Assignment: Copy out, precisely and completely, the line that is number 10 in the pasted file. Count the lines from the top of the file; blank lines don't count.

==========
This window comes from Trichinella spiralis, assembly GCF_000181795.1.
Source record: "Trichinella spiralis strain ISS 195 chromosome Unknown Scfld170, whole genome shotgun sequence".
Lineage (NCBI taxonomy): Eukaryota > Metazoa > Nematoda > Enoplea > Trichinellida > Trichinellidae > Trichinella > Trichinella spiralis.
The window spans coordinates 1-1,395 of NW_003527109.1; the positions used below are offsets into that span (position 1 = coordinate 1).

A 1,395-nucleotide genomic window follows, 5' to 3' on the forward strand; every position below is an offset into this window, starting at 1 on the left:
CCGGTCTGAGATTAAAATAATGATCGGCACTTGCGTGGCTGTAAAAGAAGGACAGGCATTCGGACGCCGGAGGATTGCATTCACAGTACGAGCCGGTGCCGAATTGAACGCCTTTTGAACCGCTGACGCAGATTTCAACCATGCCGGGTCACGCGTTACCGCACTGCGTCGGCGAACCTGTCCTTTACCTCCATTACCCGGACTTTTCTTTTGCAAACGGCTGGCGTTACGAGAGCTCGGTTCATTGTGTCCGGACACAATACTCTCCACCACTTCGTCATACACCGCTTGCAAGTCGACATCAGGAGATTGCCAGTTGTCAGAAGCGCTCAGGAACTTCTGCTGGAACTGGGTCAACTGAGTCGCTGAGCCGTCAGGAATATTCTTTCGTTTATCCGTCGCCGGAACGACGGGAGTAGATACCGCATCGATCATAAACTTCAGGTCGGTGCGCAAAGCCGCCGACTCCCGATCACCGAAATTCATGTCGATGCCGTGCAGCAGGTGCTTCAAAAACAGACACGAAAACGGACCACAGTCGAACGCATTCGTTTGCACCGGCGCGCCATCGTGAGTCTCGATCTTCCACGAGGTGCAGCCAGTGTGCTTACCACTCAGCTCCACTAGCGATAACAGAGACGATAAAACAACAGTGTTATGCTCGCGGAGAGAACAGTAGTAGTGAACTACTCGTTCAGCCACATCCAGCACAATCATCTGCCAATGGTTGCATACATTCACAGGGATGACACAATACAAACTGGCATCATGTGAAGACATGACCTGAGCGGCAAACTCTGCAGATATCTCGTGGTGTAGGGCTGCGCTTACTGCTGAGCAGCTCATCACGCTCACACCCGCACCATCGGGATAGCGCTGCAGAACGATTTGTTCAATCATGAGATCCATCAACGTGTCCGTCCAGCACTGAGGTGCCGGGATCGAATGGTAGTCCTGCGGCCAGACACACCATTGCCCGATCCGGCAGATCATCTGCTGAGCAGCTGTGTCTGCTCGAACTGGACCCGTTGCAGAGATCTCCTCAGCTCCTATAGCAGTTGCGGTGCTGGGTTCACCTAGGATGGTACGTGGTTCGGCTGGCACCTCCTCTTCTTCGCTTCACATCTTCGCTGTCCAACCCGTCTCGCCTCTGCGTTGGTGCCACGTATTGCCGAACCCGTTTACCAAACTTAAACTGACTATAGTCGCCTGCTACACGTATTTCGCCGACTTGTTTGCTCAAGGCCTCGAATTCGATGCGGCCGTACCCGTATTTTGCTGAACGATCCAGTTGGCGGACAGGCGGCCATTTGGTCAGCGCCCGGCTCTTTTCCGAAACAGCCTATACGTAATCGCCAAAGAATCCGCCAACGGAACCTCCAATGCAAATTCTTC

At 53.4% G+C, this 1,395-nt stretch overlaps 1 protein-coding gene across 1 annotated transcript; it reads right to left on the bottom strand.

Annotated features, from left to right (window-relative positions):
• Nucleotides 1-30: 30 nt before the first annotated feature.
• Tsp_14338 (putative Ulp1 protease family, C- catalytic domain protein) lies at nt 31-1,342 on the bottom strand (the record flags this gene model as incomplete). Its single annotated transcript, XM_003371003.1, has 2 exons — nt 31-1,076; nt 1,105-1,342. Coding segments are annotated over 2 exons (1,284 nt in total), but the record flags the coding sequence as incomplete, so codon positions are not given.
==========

• Tsp_14338 (putative Ulp1 protease family, C- catalytic domain protein) lies at nt 31-1,342 on the bottom strand (the record flags this gene model as incomplete). Its single annotated transcript, XM_003371003.1, has 2 exons — nt 31-1,076; nt 1,105-1,342. Coding segments are annotated over 2 exons (1,284 nt in total), but the record flags the coding sequence as incomplete, so codon positions are not given.